But working against that is another global trend apparent here: the contradictory effects of social networks on political movements. Facebook and Twitter make it much easier to get lots of people into the streets fast. But when everyone has a digital megaphone, it is much harder for any leader to aggregate enough authority not just to build a coherent set of demands but, more important, to make compromises on them, at the right time, to transform street energy into new laws.
So, the Hong Kong protesters proudly proclaim they have “no leader” and insist on their five crowdsourced demands — and “not one less.” Those demands include universal suffrage to elect the city’s administrators, an investigation of police brutality and amnesty for arrested protesters.
But no movement will get 100% of what it wants, especially in Hong Kong, which is actually one country, three systems. There’s Beijing, the sovereign power. There’s the conservative pro-Beijing Hong Kongers, who dominate the local administration and accept the limited democracy rules inherited from Britain. And there’s the more urbanized, full-democracy-aspiring, internet-savvy youth in the streets.
The only possible outcome is a compromise. But as South China Morning Post columnist Alex Lo argued in a Sept. 11 article, Hong Kong protesters are being hobbled by the same social networks that got them their large crowds: Because there is no leadership, there is no ability to cut a deal, and anyone who tries to compromise will get torched online. These modern movements are crowdsourced but also crowd-enforced, and that’s intimidating for anyone who wants to make a deal.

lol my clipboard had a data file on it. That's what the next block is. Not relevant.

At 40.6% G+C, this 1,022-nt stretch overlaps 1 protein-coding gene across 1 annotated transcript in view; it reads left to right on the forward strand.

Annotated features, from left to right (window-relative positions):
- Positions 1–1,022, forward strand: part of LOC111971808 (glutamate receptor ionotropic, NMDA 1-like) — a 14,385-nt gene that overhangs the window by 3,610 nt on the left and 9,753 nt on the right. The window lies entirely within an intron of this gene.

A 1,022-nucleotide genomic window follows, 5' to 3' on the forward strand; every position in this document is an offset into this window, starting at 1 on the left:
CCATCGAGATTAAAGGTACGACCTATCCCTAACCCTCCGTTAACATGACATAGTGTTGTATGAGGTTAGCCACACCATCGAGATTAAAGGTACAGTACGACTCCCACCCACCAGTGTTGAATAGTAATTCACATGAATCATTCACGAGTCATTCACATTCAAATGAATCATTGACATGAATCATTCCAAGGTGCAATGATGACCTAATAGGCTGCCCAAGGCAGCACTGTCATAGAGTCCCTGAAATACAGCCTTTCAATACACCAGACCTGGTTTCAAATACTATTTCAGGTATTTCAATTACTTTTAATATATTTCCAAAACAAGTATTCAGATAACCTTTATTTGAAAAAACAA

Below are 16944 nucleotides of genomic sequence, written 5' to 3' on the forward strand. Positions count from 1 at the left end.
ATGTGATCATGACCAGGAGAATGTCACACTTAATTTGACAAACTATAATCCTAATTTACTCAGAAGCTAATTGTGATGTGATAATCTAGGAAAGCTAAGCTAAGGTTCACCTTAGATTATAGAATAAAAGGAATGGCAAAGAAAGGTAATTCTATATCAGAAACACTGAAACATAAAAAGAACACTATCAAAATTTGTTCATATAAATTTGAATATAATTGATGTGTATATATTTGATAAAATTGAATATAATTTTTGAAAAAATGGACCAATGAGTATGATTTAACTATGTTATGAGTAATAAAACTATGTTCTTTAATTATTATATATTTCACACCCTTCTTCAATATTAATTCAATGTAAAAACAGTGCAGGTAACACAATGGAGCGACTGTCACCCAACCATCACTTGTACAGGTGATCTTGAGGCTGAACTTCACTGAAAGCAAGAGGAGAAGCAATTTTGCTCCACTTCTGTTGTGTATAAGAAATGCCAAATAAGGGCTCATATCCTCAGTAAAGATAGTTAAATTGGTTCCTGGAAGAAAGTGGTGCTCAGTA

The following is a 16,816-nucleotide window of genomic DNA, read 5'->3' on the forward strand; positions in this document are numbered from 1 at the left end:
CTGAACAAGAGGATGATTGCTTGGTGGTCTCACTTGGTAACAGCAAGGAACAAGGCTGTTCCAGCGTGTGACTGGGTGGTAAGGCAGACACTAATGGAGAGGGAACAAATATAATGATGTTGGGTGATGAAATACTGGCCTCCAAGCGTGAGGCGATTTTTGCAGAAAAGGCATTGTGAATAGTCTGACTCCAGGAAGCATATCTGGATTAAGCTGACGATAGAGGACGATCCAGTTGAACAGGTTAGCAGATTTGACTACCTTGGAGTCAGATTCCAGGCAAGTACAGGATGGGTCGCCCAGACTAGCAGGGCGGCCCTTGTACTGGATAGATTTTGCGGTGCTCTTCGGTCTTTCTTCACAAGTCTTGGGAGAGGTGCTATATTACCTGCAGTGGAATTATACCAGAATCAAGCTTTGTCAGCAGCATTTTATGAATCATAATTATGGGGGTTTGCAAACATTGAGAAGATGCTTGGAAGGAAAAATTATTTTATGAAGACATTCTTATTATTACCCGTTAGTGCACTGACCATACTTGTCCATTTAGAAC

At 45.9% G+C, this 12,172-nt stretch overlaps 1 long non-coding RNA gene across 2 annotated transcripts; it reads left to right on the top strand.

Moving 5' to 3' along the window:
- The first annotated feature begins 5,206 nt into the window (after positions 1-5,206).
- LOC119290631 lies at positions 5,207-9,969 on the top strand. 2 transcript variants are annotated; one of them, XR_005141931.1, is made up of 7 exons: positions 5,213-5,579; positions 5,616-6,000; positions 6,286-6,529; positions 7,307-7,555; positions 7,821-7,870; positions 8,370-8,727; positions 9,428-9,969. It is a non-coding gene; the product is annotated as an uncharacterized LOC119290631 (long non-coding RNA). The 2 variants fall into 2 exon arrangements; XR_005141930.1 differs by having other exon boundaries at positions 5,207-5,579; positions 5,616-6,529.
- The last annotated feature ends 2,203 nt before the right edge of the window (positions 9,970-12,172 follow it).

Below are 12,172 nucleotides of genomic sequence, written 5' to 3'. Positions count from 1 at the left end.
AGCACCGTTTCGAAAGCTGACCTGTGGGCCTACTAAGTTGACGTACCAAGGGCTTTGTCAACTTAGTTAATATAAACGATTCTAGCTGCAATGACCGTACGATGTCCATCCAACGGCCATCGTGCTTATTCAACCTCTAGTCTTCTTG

“Worldwide trends usually take a few years to reach Hong Kong,” wrote Lo, and “our social media-driven revolution that has fueled the current unrest is no exception. … But from Gezi Park in Istanbul to Tahrir Square in Cairo, revolutions and rebellions driven by social media have all ended in failure.”
Because Hong Kong’s protests “encompass and amplify practically every major grievance people have about their government, society and China,” Lo added, “it’s impossible to bridge disagreements and present a viable political program. The only common denominator, the lowest, is that everyone hates China.”
My view: Social networks and cybertools are making inefficient authoritarian regimes more frail, because the people now have more tools to communicate and take on the state. See: Egypt, Jordan, Turkey and Russia. But they’re making efficient authoritarians even more efficient. See: China. And they are making democracies ungovernable, because they facilitate not only the “end of truth” but also “the end of compromise.” See: America, Brexit and Hong Kong.
To compromise means, at a maximum, to forge new common ground, to find areas of overlap, where opposing sides can stand together and, at a minimum, each side takes a little less of what it wants in order to just coexist. But both are becoming harder under the intense pressure of online-enabled extremists.